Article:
The boss of a controversial art gallery, branded a "gross waste of public money" by MPs, has challenged plans by a local authority to convert the venue into an extension of the town’s college.
Linda Saunders, managing director of The Public in West Bromwich, has begged Sandwell Council to persevere with the gallery and not pursue an idea to develop the facility as an extension of the newly-built Sandwell College.
The local authority said it was considering using 80 per cent of the £67 million arts centre in New Street as a sixth-form college to secure its long-term future.
The gallery, run by Sandwell Arts which employs 60 people directly and accommodates small businesses employing a further 70 workers, has depended on millions of pounds of grant funding since it opened.
Under the new plans, the college would seek to lease the building from the council.
But Ms Saunders has urged the authority to continue to back the venue as a gallery, which is centrepiece of a major regeneration of West Bromwich town centre alongside the UK’s largest Tesco store and a major retail development.
She said: “We have been operating in the middle of a building site for quite a time and it is ironic that just weeks before the town centre development is completed the council is considering the future of The Public. Once the retail development is completed footfall in the town centre will rise by 40 per cent and these will all be potential visitors to the venue.
“West Bromwich is one of the most deprived areas in the country and The Public provides an attraction for visitors to the town. We have been waiting to benefit from the new-look town centre and we hope that we will be able to take advantage of the opportunities it presents.”
Sandwell Council took over the management of the centre in 2009 – a year after it opened amid a great deal of local hostility.
Since then, The Public has cost the cash-strapped local authority up to £1.5 million a year and the council has said it is “exploring options” for the venue’s future.
Ms Saunders said the news was “disappointing.”
She said: “We think it is working fantastically well, we had 380,000 visitors last year. Our view is that the building is successful as it is. Nothing has been signed and sealed and we all understand that the council needs to reduce its expenditure.
“But it seems strange that the council wants to revert The Public to an extension of the college which will only be used by a few hundred young people instead of the whole community,” she added.
“There are plenty of redundant educational facilities already in Sandwell, such as the former college buildings which are located near to the new college premises. It will cost a great deal of money to convert such a specialised and unique structure like The Public into a building for education,” the gallery chief claimed.
Building work on the iconic pink and black structure, designed by architect Will Alsop, started in 1995 and after a number of delays the centre finally opened in 2008, 12 months after its original due date and £15 million over budget.
It was condemned by Parliament’s Culture Select Committee as a “gross waste of public money.”
In 2011 the Arts Council was accused of funding a building that was “not fit for purpose” in a damning report into the organisation’s role in building the centre. The report by Anthony Blackstock, which was commissioned by Arts Council England in response to a critical parliamentary report by MPs, issued a damning verdict on the role the Arts Council played as the project’s principal capital financier.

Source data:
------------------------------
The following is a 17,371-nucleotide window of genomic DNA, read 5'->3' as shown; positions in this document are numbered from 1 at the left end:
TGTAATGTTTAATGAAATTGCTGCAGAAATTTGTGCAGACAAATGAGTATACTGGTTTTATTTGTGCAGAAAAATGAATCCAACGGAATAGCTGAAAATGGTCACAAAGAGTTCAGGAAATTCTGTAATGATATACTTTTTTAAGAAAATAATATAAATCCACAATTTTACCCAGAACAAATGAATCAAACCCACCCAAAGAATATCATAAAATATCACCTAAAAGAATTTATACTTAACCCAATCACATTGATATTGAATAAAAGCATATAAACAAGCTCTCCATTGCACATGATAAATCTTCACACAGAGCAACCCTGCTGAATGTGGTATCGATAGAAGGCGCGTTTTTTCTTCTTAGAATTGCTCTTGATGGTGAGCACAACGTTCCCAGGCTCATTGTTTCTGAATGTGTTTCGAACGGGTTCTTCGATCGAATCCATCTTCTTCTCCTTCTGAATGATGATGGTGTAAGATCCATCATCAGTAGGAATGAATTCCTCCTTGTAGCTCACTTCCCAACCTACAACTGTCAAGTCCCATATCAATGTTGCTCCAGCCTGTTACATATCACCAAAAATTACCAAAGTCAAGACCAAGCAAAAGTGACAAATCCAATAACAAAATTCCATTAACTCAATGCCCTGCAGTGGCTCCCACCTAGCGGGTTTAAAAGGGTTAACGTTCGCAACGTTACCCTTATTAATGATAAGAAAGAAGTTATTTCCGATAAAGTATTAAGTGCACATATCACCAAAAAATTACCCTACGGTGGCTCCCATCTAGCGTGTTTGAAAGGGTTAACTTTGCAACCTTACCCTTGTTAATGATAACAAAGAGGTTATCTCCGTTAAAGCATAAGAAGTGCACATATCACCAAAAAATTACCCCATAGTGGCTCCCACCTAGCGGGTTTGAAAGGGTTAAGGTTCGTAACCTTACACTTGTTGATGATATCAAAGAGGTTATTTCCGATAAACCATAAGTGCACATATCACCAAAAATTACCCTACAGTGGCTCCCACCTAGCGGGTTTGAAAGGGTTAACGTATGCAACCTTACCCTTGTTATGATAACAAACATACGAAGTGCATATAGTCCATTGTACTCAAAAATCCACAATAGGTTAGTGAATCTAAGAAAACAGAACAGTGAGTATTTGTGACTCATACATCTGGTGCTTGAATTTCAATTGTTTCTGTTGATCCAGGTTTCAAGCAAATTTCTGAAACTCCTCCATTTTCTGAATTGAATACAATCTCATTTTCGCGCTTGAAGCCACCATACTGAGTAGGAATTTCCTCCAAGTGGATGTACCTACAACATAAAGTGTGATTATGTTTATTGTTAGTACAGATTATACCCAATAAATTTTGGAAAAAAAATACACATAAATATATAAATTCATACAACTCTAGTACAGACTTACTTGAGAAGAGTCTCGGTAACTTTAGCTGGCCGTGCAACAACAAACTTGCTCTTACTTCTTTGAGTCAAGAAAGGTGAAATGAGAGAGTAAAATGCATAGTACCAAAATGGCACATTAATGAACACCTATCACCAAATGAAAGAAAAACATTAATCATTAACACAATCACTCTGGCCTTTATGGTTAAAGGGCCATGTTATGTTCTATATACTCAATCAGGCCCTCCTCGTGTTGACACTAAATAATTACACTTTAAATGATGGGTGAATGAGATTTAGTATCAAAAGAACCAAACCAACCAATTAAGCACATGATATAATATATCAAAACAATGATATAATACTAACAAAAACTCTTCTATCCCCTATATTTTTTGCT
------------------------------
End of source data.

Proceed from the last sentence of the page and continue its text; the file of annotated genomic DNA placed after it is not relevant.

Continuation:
It concluded that The Public represents limited value for money. The Arts Council contributed £31.8 million to the project, increased from an original allocation of £19 million. However, after a troubled first few years, in recent months, visitor numbers have increased at the town centre site.
Ms Saunders claimed Sandwell Council’s idea to renovate the nearby West Bromwich Town Hall to become an alternative arts venue was flawed.
She said: “I have not seen any business costs or revenue projections. This is a big capital project and I am interested to see what business case can be made for this. “You only have to look at a venue like the HMV Institute in Birmingham to see the risks involved,” added Ms Saunders.
“The Public is a unique gallery, exhibiting local artists alongside world renowned names – in art, exhibitions and interactive installations. We are proud of the opportunities we create – those rare chances for local artists and community groups to rub shoulders with, learn from and be inspired by internationally recognised names.
“No other gallery in the region maintains such a focus on the celebration of local talent. We are committed to working with Sandwell Council, and to providing the people West Bromwich with exceptional opportunities,” added Ms Saunders.
Since Sandwell Council made its announcement, The Public has been flooded with messages of support.
LearnPlay Foundation, a tenant at the venue, launched an online campaign titled #LoveOurPublic where members of the community can post messages of support and sign an online petition.
Ms Saunders welcomed the messages of support.
The gallery boss said: “We want to reassure all the people who have got in touch, either directly or through LearnPlay Foundation’s #Love OurPublic campaign, whilst we continue talking to Sandwell Council about the best route forward, at The Public its business as usual.”
For more information, or to sign the online petition, visit www.learnplayfoundation.com/love-our-public.